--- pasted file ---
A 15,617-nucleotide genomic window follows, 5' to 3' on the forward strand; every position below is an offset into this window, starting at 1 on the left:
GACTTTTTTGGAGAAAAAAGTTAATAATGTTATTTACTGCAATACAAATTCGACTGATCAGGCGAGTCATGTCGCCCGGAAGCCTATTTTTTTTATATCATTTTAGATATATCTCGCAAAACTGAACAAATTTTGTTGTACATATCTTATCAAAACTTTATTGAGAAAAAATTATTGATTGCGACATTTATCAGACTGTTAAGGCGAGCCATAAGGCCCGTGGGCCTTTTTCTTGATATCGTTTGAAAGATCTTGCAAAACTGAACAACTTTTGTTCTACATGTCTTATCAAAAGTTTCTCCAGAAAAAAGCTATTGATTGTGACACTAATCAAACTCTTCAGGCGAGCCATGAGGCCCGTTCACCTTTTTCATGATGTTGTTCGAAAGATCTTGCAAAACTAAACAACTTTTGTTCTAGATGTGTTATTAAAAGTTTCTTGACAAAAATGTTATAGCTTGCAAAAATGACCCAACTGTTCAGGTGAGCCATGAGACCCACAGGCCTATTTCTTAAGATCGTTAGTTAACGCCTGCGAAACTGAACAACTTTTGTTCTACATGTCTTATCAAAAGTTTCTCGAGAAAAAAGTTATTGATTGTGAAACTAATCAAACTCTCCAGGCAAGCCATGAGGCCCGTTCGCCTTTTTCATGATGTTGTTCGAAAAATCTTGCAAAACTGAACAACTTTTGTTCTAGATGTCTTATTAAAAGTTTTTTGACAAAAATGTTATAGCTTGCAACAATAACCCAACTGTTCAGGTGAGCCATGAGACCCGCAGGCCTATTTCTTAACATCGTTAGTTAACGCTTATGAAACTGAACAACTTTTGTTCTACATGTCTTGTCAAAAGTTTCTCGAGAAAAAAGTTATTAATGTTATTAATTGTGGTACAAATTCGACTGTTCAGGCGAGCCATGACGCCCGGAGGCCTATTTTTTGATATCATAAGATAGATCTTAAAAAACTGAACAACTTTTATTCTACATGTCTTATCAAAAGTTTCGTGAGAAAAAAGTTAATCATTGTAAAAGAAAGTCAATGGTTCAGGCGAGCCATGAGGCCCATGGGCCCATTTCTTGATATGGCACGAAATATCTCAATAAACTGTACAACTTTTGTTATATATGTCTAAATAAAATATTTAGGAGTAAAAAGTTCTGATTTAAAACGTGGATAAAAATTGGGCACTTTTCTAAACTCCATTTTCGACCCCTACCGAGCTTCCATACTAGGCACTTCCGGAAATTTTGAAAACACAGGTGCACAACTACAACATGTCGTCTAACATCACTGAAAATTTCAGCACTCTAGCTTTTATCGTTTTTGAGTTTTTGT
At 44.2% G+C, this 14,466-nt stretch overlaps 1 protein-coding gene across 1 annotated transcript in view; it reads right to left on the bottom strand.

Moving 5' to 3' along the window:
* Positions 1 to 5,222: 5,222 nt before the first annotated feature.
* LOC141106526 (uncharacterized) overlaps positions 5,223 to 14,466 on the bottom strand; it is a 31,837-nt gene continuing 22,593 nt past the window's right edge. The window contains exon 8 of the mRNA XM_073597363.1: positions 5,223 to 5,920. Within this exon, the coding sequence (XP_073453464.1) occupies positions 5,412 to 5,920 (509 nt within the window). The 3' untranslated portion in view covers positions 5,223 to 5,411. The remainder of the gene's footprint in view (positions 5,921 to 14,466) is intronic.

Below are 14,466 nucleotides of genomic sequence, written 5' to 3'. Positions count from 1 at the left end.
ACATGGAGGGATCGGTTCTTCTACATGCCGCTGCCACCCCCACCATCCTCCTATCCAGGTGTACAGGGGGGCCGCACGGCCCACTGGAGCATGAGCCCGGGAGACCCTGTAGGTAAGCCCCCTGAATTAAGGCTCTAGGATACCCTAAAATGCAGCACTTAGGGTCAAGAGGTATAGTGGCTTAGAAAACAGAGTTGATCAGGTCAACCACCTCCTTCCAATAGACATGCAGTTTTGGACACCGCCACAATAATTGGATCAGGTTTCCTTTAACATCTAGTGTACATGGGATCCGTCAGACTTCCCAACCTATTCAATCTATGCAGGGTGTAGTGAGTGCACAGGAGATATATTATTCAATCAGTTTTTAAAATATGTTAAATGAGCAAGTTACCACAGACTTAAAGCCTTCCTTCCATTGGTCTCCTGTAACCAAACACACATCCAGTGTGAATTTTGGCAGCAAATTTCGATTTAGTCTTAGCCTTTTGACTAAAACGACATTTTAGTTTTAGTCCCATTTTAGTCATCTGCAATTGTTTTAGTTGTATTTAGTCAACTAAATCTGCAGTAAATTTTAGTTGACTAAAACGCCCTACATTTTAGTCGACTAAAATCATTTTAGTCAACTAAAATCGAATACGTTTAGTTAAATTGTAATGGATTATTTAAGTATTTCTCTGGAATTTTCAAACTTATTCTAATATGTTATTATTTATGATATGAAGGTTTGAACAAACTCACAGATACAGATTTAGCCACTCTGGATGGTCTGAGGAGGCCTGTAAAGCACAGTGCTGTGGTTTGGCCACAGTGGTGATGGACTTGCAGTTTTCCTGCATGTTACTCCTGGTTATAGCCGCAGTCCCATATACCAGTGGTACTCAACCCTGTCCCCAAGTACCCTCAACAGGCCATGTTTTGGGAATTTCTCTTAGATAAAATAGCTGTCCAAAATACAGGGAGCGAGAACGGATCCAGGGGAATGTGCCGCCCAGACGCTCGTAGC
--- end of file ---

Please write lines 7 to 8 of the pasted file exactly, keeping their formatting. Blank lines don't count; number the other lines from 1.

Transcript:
Below are 14,466 nucleotides of genomic sequence, written 5' to 3'. Positions count from 1 at the left end.
ACATGGAGGGATCGGTTCTTCTACATGCCGCTGCCACCCCCACCATCCTCCTATCCAGGTGTACAGGGGGGCCGCACGGCCCACTGGAGCATGAGCCCGGGAGACCCTGTAGGTAAGCCCCCTGAATTAAGGCTCTAGGATACCCTAAAATGCAGCACTTAGGGTCAAGAGGTATAGTGGCTTAGAAAACAGAGTTGATCAGGTCAACCACCTCCTTCCAATAGACATGCAGTTTTGGACACCGCCACAATAATTGGATCAGGTTTCCTTTAACATCTAGTGTACATGGGATCCGTCAGACTTCCCAACCTATTCAATCTATGCAGGGTGTAGTGAGTGCACAGGAGATATATTATTCAATCAGTTTTTAAAATATGTTAAATGAGCAAGTTACCACAGACTTAAAGCCTTCCTTCCATTGGTCTCCTGTAACCAAACACACATCCAGTGTGAATTTTGGCAGCAAATTTCGATTTAGTCTTAGCCTTTTGACTAAAACGACATTTTAGTTTTAGTCCCATTTTAGTCATCTGCAATTGTTTTAGTTGTATTTAGTCAACTAAATCTGCAGTAAATTTTAGTTGACTAAAACGCCCTACATTTTAGTCGACTAAAATCATTTTAGTCAACTAAAATCGAATACGTTTAGTTAAATTGTAATGGATTATTTAAGTATTTCTCTGGAATTTTCAAACTTATTCTAATATGTTATTATTTATGATATGAAGGTTTGAACAAACTCACAGATACAGATTTAGCCACTCTGGATGGTCTGAGGAGGCCTGTAAAGCACAGTGCTGTGGTTTGGCCACAGTGGTGATGGACTTGCAGTTTTCCTGCATGTTACTCCTGGTTATAGCCGCAGTCCCATATACCAGTGGTACTCAACCCTGTCCCCAAGTACCCTCAACAGGCCATGTTTTGGGAATTTCTCTTAGATAAAATAGCTGTCCAAAATACAGGGAGCGAGAACGGATCCAGGGGAATGTGCCGCCCAGACGCTCGTAGC